Breast Cancer

Breast Cancer Tests, Diagnosis, and Stages

An Overview of Breast Cancer Diagnosis

Diagnosing a breast cancer is not a one-step process; it involves testing and procedures to identify changes taking place in the breast that may or may not be cancerous. The process may begin when:

1. During your annual physical, your physician conducts a clinical breast exam and finds a breast abnormality. 

2. You make an appointment with your physician or gynecologist after noticing a change in the physical appearance of your breast(s), or finding a lump, a mass, or thickening in your breast.

While most lumps are not cancerous, all lumps and thickenings need to be seen and evaluated. 

Since not all breast cancers present with a lump, be sure to make your physician aware of any other changes you can see or symptoms you may be having, such as: an inverted nipple, dimpled skin on the breast, red or blotchy skin, increased breast size not related to the menstrual cycle, nipple pain, nipple discharge, breast pain, or swelled lymph nodes in the armpit.

3. Your annual mammogram detects something suspicious for breast cancer.

Once there is a mammogram that indicates something suspicious for breast cancer, your physician or gynecologist may suggest you be seen by a breast surgeon. In each of these situations, you will be referred for additional tests that may include imaging tests and a biopsy.

Imaging Tests: Mammogram, Ultrasound, MRI

A mammogram is an X-Ray image of the breast. Mammograms can detect a number of benign breast conditions as well as identify something suspicious for breast cancer. A mammogram is a key early detection tool that can detect a breast cancer up to two years before it can be felt by you or during a clinical breast exam.

Breast Magnetic Resonance Imaging (MRI)

Magnetic Resonance Imaging (MRI) uses magnetic fields to create an image of the breast. A breast MRI may be recommended to aid in diagnosing breast cancer in some instances. It is not used to detect breast cancer in every woman as it is not as effective as a mammogram for certain breast conditions.

Ultrasound

Breast Ultrasound creates images of the breast using sound waves. Frequently used as a follow-up test after a mammogram with an abnormal finding, a breast ultrasound is able to differentiate between a liquid-filled cyst and a solid mass that may or may not be cancer.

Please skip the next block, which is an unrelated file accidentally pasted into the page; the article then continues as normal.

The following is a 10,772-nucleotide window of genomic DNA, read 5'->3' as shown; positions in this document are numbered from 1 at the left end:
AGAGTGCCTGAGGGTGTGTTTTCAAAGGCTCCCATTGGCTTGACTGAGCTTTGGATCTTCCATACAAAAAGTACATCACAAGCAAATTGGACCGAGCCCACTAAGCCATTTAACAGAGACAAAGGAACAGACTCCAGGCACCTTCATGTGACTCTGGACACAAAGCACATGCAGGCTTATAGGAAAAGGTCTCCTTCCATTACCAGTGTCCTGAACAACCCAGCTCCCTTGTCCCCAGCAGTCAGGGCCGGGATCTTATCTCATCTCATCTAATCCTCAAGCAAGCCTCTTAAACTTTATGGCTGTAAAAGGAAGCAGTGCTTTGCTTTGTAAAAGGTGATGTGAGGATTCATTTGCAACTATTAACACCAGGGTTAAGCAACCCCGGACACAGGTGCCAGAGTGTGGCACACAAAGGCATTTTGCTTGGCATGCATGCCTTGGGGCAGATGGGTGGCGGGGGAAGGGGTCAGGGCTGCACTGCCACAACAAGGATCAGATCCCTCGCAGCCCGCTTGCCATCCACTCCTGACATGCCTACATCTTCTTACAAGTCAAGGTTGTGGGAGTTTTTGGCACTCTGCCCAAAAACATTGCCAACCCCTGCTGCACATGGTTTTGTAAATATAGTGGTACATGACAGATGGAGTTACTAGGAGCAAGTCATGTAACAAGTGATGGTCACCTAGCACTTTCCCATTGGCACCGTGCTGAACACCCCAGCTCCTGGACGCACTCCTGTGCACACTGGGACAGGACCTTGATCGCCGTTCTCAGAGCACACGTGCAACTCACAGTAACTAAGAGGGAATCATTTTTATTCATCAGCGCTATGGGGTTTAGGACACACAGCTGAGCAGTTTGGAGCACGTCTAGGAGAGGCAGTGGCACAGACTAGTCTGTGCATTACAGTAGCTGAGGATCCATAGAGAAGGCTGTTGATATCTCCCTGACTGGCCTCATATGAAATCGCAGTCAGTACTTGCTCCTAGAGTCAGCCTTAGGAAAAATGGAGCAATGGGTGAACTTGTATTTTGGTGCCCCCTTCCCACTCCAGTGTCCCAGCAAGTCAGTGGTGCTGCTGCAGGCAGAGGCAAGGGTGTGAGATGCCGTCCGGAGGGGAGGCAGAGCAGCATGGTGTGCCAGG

While these three imaging techniques can help with diagnosing a breast cancer, a biopsy is the only test that can make a definite diagnosis of breast cancer.

Breast Biopsies

During a breast biopsy a surgeon removes a small tissue sample from the breast that has been identified as having something suspicious for breast cancer. The tissue is tested and examined by a pathologist under a microscope.

Biopsies can be performed using a needle or performing a minor surgical procedure.

Needle Biopsies

  •  In a fine needle aspiration, a pathologist, who is a medical doctor, a radiologist, or a surgeon withdraws a small amount of tissue from the suspicious area using a fine needle attached to a syringe. The tissue is examined under a microscope. It can give the surgeon information about the lump in question. If the lump is a cyst, the fluid in the cyst can be drained out. If the cells in the lump are cancerous, there may be a need for further tests. 
  • A core needle biopsy uses a larger hollow needle than is used in a fine needle aspiration to withdraw small cylinders of tissue from the suspicious area in the breast. It’s more likely to give a clear result because more tissue is taken to be checked than with a fine needle aspiration.
  • The stereotactic core needle biopsy uses x-ray equipment and a computer to analyze pictures of the breast. The computer identifies the exact location, in the area that is suspicious for a breast cancer, where the tip of the needle needs to be inserted.
  •  A vacuum-assisted core biopsy involves numbing the skin of the breast and making a small incision of less than a quarter inch in which a hollow probe can be placed and guided to the area suspicious for a cancer using x-rays, ultrasound, or an MRI to extract samples.
  • (MRI)-guided biopsies are used for women with a suspicious area that can only be found by MRI.